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Addicted to Plastic

Title Addicted to   Plastic
Director(s) Ian Connacher
Date released (year) 2008
Production company Cryptic Moth,   Bullfrog Films
Length 1h 25mins
Location International,   10 countries
Keywords/tags Pollution,   environmental justice, waste
Link to film,
Synopsis ADDICTED TO   PLASTIC is a feature-length documentary about solutions to plastic pollution.   The point-of-view style documentary encompasses three years of filming in 12   countries on 5 continents, including two trips to the middle of the Pacific   Ocean where plastic debris accumulates. The film details plastic’s path over   the last 100 years and provides a wealth of expert interviews on practical   and cutting edge solutions to recycling, toxicity and biodegradability. These   solutions – which include plastic made from plants – will provide viewers   with a hopeful perspective about our future with plastic.
Reviews/discussion Addicted to Plastic: The Rise and Demise of a Modern   Miracle directed by Ian Connacher is a   documentary feature length film look at the world’s most ubiquitous and   versatile material ever invented. From Styrofoam cups to artificial organs, Addicted to   Plastic examines the world’s most influential invention of the   last 100 years. The unfortunate fact is that no organism can biodegrade plastic, so this means that every piece of plastic that was ever made (except for a small amount that has been incinerated) still exists.Filmmaker Ian Connacher follows the trail of plastic   out into the ocean, into the Delhi dumps, to watch an avian autopsy in   Holland, to plastic factories and recycling facilities, and to visit   innovative individuals around the world who recycle plastics into useful   second-life objects, all in the name of finding out more about plastic. Addicted to   Plastic contains a wide variety of interviews with plastic   activists and experts, scientists around the world, the American Chemical Council, recycling plant managers and business people   that are recycling plastics for profit.Perhaps one of the most interesting parts of the film is the trip to the Eastern Garbage Patch (North Pacific Gyro)  located in the Pacific Ocean, a 1000 miles from the USA mainland. There is so   much myth and heresy written about the ocean’s Garbage Patches that it was enlightening to   see some actual footage. The film contains one of the best explanations on   the ocean’s garbage patches and how they are created. Connacher debunks the   misconception that the Garbage Patch is a ‘floating landfill’,   rather he explains that ‘it is a chunk here, a piece here…’The United Nations claims there are 46,000 pieces of plastic in every square mile of   ocean. A whopping 80% of plastics in the ocean originate from land. Captain   Charles Moore, world expert on the garbage patches and founder of the Algalita   Marine Research Foundation, explains that in some parts of the   ocean, the ratio of plastic to plankton in the water is 10:1. A Dutch   scientist finds that 90% of the birds he dissects have the human equivalent   of a lunch bag full of plastic in their stomachs.Addicted   to Plastic also includes a good historical overview of plastics   rise in popularity, current plastic consumption, an overview of the global   problems with plastic recycling and some possible solutions on how to deal   with the never ending tide of plastics.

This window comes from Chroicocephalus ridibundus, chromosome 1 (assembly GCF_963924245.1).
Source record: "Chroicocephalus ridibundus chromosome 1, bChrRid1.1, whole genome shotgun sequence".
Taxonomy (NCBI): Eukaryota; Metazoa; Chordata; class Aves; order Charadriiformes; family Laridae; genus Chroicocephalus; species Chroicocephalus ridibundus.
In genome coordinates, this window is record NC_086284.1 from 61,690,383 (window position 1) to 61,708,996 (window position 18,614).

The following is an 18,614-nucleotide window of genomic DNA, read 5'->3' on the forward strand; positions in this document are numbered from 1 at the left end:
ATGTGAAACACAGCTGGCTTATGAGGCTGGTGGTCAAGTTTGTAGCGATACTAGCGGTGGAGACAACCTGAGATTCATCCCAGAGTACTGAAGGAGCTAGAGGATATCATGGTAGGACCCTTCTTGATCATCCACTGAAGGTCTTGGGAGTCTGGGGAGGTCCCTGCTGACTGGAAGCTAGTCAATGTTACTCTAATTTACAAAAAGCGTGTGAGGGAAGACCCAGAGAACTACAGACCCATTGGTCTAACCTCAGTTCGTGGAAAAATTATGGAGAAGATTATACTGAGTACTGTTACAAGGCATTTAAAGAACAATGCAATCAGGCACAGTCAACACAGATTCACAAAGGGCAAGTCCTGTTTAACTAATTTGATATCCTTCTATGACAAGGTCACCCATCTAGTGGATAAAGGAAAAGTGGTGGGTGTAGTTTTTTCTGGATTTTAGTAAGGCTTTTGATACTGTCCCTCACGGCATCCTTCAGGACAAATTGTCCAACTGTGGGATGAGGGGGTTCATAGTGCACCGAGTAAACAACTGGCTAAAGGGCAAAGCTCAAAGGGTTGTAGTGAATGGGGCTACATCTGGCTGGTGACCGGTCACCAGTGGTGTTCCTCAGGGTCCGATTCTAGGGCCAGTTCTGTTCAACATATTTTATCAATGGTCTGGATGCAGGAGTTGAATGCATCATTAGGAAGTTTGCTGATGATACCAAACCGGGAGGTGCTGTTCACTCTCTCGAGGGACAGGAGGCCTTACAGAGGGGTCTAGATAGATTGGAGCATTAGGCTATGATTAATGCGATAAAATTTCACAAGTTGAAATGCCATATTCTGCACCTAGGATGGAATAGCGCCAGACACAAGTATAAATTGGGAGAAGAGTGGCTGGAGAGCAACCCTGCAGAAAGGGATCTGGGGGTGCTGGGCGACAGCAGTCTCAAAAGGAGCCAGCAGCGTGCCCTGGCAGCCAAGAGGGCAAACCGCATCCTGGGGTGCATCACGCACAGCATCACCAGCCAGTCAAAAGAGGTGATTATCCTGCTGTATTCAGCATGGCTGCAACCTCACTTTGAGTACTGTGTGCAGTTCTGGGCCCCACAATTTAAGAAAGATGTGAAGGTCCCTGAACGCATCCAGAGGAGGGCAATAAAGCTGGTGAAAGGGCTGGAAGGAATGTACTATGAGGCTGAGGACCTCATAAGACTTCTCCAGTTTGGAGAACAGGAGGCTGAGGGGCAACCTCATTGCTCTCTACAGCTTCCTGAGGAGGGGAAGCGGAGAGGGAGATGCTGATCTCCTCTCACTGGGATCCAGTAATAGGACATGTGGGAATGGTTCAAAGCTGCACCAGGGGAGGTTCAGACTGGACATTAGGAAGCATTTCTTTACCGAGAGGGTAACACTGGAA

Unfortunately, there is clearly inadequate plastic recycling infrastructure   in most countries around the world. One problem is the sheer amount of   different plastics on various items (lids and spouts made from different   materials than the bottles), and a lack of infrastructure to deal with the   quantity of plastics being consumed around the world.

Aside from individual business people and the odd   company around the world who are taking responsibility for plastic   consumption by creating clever recycling businesses (such as turning plastics   into railway ties, plastic flower pots, jackets or handbags), little   responsibility is taken for global plastic consumption, the vast majority of   plastic ends up in the world’s oceans and landfills.

A great, well-made film for all ages, that should   help people think twice about their plastic habit. rating:


Links to other resources Read  interview with Addicted to Plastic filmmaker Ian Connacher.Order this film on – Addicted   to PlasticCryptic Moth Productions:
Bullfrog   Films:

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